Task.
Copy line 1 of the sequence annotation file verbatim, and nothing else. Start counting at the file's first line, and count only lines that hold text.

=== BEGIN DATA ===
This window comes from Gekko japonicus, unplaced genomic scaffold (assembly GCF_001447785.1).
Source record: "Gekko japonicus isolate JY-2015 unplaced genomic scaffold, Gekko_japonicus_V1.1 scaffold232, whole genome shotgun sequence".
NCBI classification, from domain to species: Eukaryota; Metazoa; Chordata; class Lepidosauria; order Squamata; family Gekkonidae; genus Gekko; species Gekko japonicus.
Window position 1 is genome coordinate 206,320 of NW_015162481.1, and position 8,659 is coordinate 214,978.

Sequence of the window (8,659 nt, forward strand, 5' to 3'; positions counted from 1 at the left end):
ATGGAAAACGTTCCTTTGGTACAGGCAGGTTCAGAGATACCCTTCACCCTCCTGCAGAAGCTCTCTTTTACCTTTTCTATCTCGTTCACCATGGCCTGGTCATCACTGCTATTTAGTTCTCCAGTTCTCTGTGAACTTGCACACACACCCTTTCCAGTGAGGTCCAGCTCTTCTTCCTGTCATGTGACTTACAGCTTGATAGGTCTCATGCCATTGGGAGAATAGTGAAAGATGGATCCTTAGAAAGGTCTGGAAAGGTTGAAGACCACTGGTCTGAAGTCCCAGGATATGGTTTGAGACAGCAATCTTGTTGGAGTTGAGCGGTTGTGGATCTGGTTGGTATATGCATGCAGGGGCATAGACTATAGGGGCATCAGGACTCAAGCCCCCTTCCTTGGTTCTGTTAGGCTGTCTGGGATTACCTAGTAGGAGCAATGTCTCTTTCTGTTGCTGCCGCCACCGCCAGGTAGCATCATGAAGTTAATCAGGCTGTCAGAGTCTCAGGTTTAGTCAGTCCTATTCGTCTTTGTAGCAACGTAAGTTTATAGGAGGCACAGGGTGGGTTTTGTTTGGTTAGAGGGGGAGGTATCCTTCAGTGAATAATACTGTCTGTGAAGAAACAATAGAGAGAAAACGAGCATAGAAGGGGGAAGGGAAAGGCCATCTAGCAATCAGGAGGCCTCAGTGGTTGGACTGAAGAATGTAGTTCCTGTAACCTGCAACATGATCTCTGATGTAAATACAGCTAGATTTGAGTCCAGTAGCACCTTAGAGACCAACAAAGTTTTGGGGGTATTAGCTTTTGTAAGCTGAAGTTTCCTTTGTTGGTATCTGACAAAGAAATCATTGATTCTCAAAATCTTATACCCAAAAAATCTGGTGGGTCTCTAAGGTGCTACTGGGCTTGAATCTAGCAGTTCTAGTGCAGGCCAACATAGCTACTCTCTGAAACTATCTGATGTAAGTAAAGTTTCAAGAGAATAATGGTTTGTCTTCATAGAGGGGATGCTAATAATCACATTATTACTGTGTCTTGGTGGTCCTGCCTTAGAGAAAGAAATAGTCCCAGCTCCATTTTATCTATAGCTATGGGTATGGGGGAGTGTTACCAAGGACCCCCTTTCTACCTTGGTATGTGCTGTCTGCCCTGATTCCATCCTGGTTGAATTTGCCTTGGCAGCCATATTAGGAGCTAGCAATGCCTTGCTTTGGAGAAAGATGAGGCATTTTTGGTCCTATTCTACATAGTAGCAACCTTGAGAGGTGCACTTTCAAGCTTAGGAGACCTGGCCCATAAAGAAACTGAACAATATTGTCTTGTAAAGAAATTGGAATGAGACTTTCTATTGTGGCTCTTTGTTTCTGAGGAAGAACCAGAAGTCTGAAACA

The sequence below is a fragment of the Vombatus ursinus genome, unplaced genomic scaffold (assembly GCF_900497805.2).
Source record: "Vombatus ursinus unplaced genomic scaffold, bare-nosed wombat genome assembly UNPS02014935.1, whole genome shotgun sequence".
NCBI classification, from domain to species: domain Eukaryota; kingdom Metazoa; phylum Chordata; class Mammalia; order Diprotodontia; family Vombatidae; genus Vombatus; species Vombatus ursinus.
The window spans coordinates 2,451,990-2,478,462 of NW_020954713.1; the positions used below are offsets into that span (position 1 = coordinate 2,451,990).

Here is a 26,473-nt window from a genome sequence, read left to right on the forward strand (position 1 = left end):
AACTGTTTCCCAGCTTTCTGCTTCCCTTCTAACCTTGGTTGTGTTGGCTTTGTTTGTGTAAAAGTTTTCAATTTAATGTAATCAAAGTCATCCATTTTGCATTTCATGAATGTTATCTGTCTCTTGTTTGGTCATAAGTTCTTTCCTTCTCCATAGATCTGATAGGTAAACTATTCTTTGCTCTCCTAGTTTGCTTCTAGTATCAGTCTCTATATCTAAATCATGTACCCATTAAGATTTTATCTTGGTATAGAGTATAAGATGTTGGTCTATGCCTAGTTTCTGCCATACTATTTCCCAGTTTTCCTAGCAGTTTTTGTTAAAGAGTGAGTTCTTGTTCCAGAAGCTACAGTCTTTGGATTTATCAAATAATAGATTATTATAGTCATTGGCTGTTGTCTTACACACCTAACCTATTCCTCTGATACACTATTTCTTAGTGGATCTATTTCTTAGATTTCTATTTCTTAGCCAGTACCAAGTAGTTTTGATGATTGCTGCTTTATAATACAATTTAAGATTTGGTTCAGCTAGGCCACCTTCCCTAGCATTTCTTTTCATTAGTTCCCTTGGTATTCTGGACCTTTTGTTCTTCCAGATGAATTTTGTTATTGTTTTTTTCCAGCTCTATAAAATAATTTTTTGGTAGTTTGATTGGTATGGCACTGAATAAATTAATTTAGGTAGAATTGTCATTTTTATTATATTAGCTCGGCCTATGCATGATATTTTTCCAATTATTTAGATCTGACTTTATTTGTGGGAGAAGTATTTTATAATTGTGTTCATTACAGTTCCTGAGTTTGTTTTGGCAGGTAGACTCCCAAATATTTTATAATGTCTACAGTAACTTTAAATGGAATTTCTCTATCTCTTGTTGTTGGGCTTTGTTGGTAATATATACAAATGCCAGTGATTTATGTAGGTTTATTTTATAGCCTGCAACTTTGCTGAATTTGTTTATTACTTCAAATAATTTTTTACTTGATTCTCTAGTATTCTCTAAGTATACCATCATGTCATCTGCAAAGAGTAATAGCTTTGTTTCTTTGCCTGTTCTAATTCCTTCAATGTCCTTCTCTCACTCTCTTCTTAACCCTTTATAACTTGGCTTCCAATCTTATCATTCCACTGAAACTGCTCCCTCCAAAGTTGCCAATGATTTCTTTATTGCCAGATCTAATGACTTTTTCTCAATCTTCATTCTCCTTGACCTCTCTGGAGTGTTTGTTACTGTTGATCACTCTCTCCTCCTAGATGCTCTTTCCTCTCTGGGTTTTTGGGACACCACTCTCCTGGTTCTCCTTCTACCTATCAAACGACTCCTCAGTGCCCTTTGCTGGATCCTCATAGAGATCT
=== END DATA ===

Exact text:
This window comes from Gekko japonicus, unplaced genomic scaffold (assembly GCF_001447785.1).